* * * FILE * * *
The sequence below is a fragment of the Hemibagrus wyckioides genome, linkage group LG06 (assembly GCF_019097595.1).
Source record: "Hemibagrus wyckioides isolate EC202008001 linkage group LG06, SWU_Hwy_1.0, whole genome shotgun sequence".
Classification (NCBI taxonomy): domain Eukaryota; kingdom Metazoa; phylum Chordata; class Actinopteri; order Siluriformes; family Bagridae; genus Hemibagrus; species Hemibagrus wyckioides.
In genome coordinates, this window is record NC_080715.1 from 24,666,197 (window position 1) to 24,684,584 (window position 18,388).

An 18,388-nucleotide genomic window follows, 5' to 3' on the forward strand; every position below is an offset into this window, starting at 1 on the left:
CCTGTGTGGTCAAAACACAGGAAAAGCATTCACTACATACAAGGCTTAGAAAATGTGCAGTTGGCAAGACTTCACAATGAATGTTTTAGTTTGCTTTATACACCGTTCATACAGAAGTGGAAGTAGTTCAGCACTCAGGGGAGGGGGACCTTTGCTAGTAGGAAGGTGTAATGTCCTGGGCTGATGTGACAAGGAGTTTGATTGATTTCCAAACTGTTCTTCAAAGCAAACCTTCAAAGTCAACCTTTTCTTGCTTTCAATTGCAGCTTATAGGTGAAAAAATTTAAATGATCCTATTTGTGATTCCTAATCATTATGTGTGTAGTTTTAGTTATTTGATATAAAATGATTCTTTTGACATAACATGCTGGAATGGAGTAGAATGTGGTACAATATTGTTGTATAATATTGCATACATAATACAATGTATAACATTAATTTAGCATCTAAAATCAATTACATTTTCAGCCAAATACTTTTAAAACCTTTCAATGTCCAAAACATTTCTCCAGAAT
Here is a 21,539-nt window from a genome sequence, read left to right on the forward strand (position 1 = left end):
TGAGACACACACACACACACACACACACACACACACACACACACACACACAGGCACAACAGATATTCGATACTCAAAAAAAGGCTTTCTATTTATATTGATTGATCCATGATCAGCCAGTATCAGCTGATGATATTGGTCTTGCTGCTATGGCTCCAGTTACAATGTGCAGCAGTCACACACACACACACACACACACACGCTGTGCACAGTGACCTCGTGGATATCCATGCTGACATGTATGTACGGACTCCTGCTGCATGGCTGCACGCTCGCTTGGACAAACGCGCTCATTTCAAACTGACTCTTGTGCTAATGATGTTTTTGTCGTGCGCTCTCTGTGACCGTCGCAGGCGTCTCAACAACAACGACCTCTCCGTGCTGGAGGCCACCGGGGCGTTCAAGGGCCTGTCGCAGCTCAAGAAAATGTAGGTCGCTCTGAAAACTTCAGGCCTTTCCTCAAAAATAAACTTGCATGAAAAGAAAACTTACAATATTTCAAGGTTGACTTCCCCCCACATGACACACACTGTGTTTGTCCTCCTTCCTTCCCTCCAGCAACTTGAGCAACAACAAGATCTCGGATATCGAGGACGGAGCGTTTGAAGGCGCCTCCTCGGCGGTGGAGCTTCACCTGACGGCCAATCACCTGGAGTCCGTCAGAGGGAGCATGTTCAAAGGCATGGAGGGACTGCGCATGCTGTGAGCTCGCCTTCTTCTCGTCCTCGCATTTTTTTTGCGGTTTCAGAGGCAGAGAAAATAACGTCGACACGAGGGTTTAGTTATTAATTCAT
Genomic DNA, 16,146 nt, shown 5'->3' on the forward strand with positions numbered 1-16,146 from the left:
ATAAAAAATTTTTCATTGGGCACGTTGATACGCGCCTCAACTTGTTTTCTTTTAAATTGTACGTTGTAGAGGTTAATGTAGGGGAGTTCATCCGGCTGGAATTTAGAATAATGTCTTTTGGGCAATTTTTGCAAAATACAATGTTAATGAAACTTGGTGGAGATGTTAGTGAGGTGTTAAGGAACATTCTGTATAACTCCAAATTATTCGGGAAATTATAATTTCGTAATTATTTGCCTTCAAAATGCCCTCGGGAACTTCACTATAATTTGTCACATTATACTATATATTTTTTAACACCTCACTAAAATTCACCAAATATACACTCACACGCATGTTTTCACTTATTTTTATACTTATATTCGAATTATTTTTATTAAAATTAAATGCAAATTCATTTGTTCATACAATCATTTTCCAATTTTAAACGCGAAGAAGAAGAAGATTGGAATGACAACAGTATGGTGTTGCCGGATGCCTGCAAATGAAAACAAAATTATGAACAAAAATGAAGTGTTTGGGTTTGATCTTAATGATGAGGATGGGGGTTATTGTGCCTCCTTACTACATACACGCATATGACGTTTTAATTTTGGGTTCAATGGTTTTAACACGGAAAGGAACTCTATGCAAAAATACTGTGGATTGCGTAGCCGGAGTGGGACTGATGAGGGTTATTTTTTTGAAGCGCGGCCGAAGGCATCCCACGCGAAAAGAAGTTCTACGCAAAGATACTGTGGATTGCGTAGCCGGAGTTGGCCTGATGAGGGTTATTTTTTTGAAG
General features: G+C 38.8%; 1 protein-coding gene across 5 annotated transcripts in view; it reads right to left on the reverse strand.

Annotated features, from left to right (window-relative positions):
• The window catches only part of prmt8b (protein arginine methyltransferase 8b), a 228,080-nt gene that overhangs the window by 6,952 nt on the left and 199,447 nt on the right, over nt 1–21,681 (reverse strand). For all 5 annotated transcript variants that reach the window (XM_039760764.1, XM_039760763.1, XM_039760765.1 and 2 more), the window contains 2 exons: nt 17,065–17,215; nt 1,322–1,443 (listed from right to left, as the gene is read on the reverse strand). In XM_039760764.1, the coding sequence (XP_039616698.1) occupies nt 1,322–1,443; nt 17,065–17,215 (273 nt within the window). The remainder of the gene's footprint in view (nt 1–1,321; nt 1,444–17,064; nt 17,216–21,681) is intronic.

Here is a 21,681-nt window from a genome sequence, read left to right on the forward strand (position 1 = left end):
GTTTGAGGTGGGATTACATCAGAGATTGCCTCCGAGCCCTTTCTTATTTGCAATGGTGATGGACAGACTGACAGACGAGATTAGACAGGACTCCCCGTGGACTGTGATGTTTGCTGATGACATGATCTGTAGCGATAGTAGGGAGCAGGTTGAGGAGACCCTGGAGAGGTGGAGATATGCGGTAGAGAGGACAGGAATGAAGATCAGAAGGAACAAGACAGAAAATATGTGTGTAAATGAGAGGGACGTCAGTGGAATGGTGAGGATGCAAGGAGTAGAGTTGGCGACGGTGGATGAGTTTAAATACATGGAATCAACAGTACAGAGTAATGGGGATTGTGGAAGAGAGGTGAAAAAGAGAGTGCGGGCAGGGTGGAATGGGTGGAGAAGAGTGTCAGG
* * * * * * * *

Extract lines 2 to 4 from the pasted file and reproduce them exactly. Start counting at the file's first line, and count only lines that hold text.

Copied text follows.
Source record: "Hemibagrus wyckioides isolate EC202008001 linkage group LG06, SWU_Hwy_1.0, whole genome shotgun sequence".
Classification (NCBI taxonomy): domain Eukaryota; kingdom Metazoa; phylum Chordata; class Actinopteri; order Siluriformes; family Bagridae; genus Hemibagrus; species Hemibagrus wyckioides.
In genome coordinates, this window is record NC_080715.1 from 24,666,197 (window position 1) to 24,684,584 (window position 18,388).